Dave Stockton's all time top ten putting tips
Dr Paul Hurrion
In his prime in the early
1970s, Dave Stockton
once went some 950 holes
without a three-putt. Still
blessed with his revered
putting game that brought
him 25 titles – including five
majors – Stockton is now a
consultant for TaylorMade
as well as a putting coach
to tour stars who have collectively
notched 30 wins
over the last year, including
Rory McIlroy’s victory at the
US Open. On his recent
visit to the UK, he shared
his top tips with Gi’s
CONSIDER GROOVE TECHNOLOGY.
Putting is an art but there is some equipment
out there that will help everybody. In
particular, I have seen at first hand how
much the grooves on the face insert of the
TaylorMade/Rossa putters can improve
golfers of all levels. The impact and roll
characteristics are very different to other
putters, as can be measured in the lab. The
benefits are astounding in terms of reducing
the skidding and jumping of the golf ball and
inducing pure roll as early as possible after
impact which helps the ball to keep its line.
DEVELOP A FORWARD PRESS.
I’m a firm believer that, unlike most golf
shots, the grip of the putter should remain
perpendicular as long as possible through
impact for both putts and short chip shots.
This keeps the putter-head low to the
ground which allows the golf ball to hug the
surface of the green and develop true roll
more quickly. The forward press encourages
that movement – with Phil Mickelson
being one of the finest exponents. Of
course, this naturally de-lofts the clubface so
you must check that you’re starting with
enough static loft on your putter at address.
For most players I suggest 4 degrees.
THE LEFT HAND/RIGHT HAND ROLES.
For a right-handed golfer, the right hand provides
the power and the feel in the putting
stroke, the left hand merely ‘goes along for
the ride’. But the left hand must do that in
order to keep the putter-head low through
impact and not pull ‘up and out’ of the shot. Like with a basketball shot, the right hand
does most of the work and left would seem
to do nothing – but there too it ‘goes along
for the ride’. This is another key secret to
getting the true roll you need.
I like to split the putt into three equal parts
but give much more emphasis to the final
third when the ball will be travelling much
slower and be most prone to movement
from even the smallest of slope. Look for
any break near the hole in order to favour
one side of the cup, which will improve your
margin of error over a seemingly straight
THE ‘ONE-INCH’ MARKER.
Like Jack Nicklaus did with his tee shots, I
like to a pick a spot on my putting target line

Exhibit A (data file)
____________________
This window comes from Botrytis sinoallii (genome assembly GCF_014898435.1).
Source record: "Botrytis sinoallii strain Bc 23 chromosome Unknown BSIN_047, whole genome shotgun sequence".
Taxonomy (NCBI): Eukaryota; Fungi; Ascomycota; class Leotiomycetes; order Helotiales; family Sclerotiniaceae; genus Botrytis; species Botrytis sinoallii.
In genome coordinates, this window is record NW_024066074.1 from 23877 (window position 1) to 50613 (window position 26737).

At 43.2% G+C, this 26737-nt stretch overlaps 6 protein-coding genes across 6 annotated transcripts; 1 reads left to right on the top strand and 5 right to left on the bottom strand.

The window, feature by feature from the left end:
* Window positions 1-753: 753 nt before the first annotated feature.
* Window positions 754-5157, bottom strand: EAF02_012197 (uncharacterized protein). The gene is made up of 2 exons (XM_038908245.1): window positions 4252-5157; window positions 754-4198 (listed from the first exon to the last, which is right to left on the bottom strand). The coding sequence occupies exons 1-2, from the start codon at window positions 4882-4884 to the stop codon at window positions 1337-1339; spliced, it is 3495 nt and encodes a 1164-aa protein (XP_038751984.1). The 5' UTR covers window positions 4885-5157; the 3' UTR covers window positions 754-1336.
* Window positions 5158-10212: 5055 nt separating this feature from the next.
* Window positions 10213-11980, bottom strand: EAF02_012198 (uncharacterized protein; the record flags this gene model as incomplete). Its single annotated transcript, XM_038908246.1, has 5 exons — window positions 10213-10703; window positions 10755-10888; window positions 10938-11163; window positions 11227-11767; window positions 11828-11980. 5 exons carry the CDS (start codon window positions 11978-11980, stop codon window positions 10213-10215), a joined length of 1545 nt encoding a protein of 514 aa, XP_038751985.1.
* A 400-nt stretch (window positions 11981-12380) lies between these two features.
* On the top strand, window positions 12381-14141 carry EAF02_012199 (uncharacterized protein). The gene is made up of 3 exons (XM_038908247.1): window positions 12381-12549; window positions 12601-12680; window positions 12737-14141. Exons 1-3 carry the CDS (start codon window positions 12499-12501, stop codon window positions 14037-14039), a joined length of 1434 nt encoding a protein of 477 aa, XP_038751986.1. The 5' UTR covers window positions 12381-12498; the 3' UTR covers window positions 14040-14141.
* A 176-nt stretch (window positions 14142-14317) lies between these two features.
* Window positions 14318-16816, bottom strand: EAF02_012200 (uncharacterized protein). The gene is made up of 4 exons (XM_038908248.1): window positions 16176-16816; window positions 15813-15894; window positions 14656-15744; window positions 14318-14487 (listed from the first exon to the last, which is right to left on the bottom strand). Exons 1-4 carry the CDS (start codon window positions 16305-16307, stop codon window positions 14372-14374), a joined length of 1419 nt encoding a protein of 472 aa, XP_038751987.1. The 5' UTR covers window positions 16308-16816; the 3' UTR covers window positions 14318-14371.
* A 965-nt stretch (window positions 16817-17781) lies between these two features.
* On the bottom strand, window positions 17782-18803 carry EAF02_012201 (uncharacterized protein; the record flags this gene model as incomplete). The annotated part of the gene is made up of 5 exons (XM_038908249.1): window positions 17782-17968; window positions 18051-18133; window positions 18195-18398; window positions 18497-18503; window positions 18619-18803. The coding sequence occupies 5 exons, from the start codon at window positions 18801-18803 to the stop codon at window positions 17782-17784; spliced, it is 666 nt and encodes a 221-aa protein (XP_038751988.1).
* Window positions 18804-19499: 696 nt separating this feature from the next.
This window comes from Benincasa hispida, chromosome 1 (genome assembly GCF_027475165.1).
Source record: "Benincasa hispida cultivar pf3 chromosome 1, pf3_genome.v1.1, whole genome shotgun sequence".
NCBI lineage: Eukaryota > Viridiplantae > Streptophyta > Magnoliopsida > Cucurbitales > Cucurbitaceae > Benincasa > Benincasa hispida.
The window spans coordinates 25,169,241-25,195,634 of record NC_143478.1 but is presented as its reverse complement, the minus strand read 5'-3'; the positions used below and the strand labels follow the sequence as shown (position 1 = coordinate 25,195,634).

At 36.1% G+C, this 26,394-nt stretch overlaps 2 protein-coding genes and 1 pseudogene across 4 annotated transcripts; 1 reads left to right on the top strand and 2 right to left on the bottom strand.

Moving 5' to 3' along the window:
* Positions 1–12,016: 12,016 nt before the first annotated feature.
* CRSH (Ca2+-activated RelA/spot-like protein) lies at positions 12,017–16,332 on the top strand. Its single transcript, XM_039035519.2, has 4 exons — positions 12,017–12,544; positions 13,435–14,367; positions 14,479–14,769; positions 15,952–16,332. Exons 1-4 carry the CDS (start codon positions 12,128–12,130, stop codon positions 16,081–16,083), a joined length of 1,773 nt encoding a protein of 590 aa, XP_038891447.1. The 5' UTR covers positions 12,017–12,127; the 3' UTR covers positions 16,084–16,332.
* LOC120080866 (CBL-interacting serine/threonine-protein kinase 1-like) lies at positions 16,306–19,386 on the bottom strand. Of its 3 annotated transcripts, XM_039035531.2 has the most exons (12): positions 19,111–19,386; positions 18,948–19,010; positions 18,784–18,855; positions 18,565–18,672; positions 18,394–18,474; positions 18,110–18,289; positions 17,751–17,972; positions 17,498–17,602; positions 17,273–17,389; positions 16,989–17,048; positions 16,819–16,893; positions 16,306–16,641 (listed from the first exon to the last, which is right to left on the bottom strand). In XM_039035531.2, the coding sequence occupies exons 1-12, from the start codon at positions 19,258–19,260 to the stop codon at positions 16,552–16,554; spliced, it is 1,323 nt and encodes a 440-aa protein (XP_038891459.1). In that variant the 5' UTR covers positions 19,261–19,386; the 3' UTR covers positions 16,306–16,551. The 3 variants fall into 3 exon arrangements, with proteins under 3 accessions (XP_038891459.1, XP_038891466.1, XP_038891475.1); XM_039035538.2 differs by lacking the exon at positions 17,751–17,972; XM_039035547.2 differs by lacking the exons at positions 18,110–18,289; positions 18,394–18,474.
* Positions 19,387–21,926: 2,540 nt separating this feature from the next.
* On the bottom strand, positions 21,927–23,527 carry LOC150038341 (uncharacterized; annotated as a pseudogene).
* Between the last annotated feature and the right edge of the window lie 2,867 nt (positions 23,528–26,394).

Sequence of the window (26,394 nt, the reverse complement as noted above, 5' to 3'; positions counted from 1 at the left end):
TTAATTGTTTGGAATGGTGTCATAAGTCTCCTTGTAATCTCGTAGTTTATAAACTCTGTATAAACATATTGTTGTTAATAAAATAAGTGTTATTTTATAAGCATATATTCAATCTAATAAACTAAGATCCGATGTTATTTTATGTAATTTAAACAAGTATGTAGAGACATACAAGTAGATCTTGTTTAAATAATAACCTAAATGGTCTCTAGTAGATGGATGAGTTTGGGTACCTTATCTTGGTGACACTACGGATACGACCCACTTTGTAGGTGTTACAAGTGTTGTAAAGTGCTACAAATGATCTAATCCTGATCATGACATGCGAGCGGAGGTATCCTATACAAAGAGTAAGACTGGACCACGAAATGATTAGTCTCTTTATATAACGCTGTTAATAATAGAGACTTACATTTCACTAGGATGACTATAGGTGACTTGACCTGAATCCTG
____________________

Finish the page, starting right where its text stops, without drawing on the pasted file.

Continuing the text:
very close to my ball at address. Though in
my case it’s only about one or two inches
inch away from the ball. That target is then
in my field of view at address – whereas a
target at the other end of the putt is not!
Then all I do is to feel my left hand going directly
over that spot as I swing through impact,
which also crucially helps me keep my
BEWARE OF PRACTICE SWINGS.
For many players I advocate not taking any
practice swings as this causes you to think
too much. But if you do, at least do it directly
behind the golf ball on the target line –
rather than parallel to that line, as most players
do. That way you are viewing the path
your ball will actually take, just as you would
with a practice shot with a pool cue. Keep
looking at the hole, getting the feel of the
path of the putt rather than looking down at
the imaginary ball position or the movement
of the putter head on the ground.
IGNORE THE LINE
ON THE GOLF BALL.
Many balls have alignment marks on them but
if someone lines it up like that when I’m teaching
them I’ll roll the ball over so they can’t see it!
It’s just an extra thought to have in your head
and it often looks wrong when you actually
stand over the ball at address. In any case, my
focus isn’t on the ball itself – I’m thinking about
that spot an inch or two out on the ground.
People often putt worse as adults as they do
as kids by getting too wrapped up in technique.
I don’t think putting is nearly as difficult
an endeavor as people make it out to be. I
don’t like words like ‘try’ and ‘hit’. You need to
stroke the putt with ‘feel and roll’ rather ‘trying
to hit it’. There’s a big difference. Get a
rhythm to your routine. I keep my putter
head moving even before starting my backswing
by placing it ahead of the ball before
returning it to the address position. It is my
way of keeping a sense of flow which I have
internalized subconsciously so that I have no
formal swing thoughts to distract me.
There’s so much emphasis on knowledge,
perfection and optimization in every area of
golf these days. But when it comes to putting,
trying to get everything perfect will invariably
make your tension levels rise. Be
relaxed in your approach and throughout
your routine. Step up there and feel that
you’re rolling it and letting it go.
Visualise the putt on its path to the
hole and dropping into the cup. Develop a
ruthless putting aura where you are genuinely
surprised if the ball doesn’t drop. When I’m
putting well I have a level of confidence where
I’m actually shocked if I don’t hole it!
Reproduced with kind permission of Golf International Magazine